Special Needs Friendly Summer!

As the summer holidays are upon us, I thought I would make you aware of a couple of special needs friendly summer activities that are on offer in East Lothian and Edinburgh. Please feel free to send me a comment or a Facebook message if you know of anything else I should include! This is by no means a definitive list!

  • Odeon Cinemas offer monthly autism-friendly screenings for children, you can find the schedule on the Odeon website – CLICK HERE
  • If you have a family member who is a wheelchair user, did you know you can access the beautiful beach in North Berwick with a special beach wheelchair loaned free of charge from North Berwick Beach Wheelchairs? You will find them at the Beach Hut on North Berwick Harbour, just behind the Scottish Seabird Centre or CLICK HERE to visit the website.
  • Sticking with the beach theme, Coast 2 Coast Surf School welcome special needs groups to their surf school. What a great opportunity to get your kids accessing the sea safely! CLICK HERE to visit the website.
  • The Scottish Seabird Centre also welcomes children with special needs of all kinds and provides an interesting day out for children and adults alike. CLICK HERE to visit the website.
  • If animals are your child’s thing then a visit to East Links Farm Park is always good fun, CLICK HERE to visit the website for more information.

Have fun and stay safe!

Summer Sunset North Berwick, East Lothian

 

World Autism Awareness Week 2015

March 27th – April 2nd will be 2015′s World Autism Awareness Week and various events will be taking place across the world in recognition of this. To my mind, autism is a state of being that you cannot recognise from the outside and brings with it disabilities that are not obvious simply from looking at the person. Our society is getting better at recognising and accommodating disability but I feel very strongly that ‘invisible’ disabilities like autism, Asperger’s and ADHD are still very poorly accommodated by society. This is our opportunity to change that!

Ready for Onesie Wednesday Autism Awareness WeekI shall proudly be wearing my onesie on Onsie Wednesday on 1st April (no, that’s not an April fool!) and I’ll be making an effort to make more people aware of autism spectrum disorders and what they are. Let’s start with some interesting facts!

  1. Autism comes in many forms so no two people who have a diagnosis are the same. Most now agree that autism is a spectrum rather than one distinct condition. The best description I have heard is that autism is a bit like a 100 piece jigsaw. To get a diagnosis on the spectrum, you would have 80-100 pieces of the puzzle but everyone has at least 15-20 pieces! People who have many of the pieces  but not enough for a diagnosis might be considered to have an ‘asperger’s personality’.
  2. According to current estimates, there are about 700 000 people in the UK who have one form of autism or another. That’s one in every hundred people! (Source – The National Autistic Society)
  3. While many people on the autism spectrum have special interests (anything from volcanoes to Thomas the Tank Engine!), only a very small proportion (about 10%) have what society calls a ‘special talent’. That means 90% of people with a diagnosis ARE NOT like Rainman!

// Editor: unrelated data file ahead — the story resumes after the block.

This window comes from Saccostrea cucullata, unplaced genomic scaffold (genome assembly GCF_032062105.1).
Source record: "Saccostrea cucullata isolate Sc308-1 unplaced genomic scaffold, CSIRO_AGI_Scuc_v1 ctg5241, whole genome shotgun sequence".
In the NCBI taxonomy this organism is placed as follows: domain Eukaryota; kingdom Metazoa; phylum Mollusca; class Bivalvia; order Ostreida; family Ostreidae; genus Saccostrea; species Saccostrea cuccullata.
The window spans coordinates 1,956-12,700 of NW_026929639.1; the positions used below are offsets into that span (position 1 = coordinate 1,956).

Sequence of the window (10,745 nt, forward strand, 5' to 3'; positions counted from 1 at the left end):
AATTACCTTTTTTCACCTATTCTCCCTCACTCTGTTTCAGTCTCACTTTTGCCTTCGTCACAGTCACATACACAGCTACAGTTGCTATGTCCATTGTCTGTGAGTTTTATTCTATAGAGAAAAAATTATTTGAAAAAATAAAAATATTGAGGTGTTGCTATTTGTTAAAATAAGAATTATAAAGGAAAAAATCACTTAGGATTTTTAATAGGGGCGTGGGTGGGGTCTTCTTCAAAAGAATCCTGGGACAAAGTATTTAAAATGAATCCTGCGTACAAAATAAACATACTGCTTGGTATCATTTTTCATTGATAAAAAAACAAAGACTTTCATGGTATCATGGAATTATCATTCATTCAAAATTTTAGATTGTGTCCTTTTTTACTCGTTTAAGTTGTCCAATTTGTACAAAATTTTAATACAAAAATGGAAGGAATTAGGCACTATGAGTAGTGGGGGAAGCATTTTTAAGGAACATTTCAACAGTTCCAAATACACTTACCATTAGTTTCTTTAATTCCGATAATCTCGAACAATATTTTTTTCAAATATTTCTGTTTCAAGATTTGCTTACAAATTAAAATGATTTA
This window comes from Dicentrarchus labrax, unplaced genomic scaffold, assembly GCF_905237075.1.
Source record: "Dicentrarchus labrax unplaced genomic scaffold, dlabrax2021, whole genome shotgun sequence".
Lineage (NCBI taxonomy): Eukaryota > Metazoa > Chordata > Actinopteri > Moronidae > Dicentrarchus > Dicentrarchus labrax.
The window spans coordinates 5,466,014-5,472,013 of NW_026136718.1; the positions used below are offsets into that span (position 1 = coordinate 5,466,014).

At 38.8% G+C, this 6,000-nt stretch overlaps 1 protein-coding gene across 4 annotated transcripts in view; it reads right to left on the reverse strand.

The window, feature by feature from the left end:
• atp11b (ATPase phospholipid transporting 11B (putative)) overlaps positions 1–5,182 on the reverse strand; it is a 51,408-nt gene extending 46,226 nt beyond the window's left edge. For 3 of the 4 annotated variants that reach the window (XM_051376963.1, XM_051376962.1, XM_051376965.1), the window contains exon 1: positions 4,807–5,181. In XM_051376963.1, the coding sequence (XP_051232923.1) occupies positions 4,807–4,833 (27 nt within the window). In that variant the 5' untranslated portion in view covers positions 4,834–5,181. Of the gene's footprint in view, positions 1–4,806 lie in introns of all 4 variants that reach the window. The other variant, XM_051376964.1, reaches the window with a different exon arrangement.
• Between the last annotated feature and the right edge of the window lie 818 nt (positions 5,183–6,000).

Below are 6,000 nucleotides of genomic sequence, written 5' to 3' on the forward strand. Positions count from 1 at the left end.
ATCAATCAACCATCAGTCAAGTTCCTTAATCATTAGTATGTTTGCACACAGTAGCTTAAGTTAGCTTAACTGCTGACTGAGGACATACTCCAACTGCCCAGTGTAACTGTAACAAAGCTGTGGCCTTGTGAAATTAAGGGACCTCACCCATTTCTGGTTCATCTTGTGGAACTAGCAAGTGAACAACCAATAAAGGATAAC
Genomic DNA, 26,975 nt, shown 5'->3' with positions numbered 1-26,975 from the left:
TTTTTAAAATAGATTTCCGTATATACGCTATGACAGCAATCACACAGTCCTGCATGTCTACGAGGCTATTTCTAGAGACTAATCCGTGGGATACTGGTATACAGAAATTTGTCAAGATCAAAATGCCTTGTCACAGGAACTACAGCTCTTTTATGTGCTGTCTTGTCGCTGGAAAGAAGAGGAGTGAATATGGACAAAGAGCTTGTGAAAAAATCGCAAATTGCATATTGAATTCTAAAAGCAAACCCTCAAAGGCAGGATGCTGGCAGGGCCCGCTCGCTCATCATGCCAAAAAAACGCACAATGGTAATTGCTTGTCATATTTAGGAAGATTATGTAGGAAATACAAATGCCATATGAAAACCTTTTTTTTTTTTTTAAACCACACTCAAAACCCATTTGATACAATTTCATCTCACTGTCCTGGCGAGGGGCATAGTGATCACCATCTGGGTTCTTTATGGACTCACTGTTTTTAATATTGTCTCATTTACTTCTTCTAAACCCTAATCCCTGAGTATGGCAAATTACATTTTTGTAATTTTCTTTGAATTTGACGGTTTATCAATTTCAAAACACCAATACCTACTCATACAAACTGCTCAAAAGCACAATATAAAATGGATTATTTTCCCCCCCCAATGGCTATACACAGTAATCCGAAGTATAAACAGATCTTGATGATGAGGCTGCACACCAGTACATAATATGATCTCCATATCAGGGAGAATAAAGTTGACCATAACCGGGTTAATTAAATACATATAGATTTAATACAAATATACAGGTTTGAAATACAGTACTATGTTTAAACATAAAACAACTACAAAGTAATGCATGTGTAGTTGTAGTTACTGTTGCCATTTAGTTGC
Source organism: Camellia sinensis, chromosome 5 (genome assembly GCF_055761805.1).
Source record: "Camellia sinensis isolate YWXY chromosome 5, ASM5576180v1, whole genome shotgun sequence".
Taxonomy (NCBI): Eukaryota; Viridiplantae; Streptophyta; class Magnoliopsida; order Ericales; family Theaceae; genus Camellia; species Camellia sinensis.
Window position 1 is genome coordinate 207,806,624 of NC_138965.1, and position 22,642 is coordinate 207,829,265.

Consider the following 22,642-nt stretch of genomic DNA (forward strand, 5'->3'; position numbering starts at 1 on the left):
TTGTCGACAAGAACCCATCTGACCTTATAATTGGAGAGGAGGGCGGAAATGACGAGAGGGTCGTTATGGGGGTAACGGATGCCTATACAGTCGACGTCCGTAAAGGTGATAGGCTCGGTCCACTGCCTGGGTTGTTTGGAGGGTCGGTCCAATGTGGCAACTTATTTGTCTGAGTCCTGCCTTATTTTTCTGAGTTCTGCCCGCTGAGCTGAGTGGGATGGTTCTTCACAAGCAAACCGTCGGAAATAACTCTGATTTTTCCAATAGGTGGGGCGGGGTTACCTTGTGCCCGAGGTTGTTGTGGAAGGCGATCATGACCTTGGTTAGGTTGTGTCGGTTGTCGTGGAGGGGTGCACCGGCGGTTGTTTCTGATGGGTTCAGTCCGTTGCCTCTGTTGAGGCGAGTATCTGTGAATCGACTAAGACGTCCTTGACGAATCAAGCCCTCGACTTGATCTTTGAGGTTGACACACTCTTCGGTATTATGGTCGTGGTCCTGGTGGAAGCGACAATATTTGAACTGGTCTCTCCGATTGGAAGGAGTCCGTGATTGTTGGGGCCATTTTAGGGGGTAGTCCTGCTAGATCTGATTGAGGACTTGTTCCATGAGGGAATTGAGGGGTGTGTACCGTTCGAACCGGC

4. Unfortunately there is an unacceptably high risk of bullying for people on the autistic spectrum. The National Autistic Society quotes a figure of over 40% of children with autism being bullied at school but I have seen much higher statistics such as 70% of people with Asperger’s Syndrome (a form of high functioning autism) experiencing bullying.
  5. You can’t tell that someone has autism from looking at them. It is an invisible disability. The next time you meet someone who doesn’t look at you, stands to close or seems socially awkward, please don’t dismiss them as ‘weird’, ‘rude’ or ‘arrogant’ straight off. Take time to wonder “does this person have autism?”. Next time you see a child having a full scale tantrum in a shop, don’t judge and dismiss it as poor parenting, naughtiness or spoilt behaviour. Take time to wonder “does this child have autism?”.

You will find many, many more interesting facts and statistics on the National Autistic Society’s website. Go ahead, educate yourself!

 

New Resources!

As I have recently started working with more clients who need support with thinking & reasoning skills, I decided it was time to splash out on some new resources. In previous jobs, I have used Super Duper Learning Fun Decks from the US a lot, so I decided to get a selection from the lovely people at Taskmaster (the UK distributor).

A selection of Fun Decks to develop reasoning and social skills.After a good road test with some discerning clients, I can say that all of the packs have been a great success but particularly ‘That’s Silly’, ‘What’s Wacky’ and ‘What Are They Asking?’. Children love the bright, funny cartoon drawings and there are a variety of simple card games that can be played with each deck. Instructions are included with each set and the cards come in a hard-wearing tin for safe storage. The cards are very versatile in that they can easily be used with a group or an individual. The only slightly negative thing I’d say is that some of the language and pictures are very American (eg Pictures of Thanksgiving or use of words like ‘daiper’ or ‘sidewalk’). However it is easy either to translate, teach your child some new vocabulary or simply take the USA-specific cards out of the pack when you play.

Take a look at the Taskmaster website to see the full range of Fun Decks!

North Berwick Health Fair 22nd March 2014 – Free Speech Screening!

If you are passing North Berwick on Saturday 22nd March, please come and visit the Blethers display at the North Berwick Health Fair in St Andrew Blackadder Church Hall. I’ll have lots of information from Blethers and the Royal College of Speech & Language Therapists as well as plenty of goodies to hand out on the day!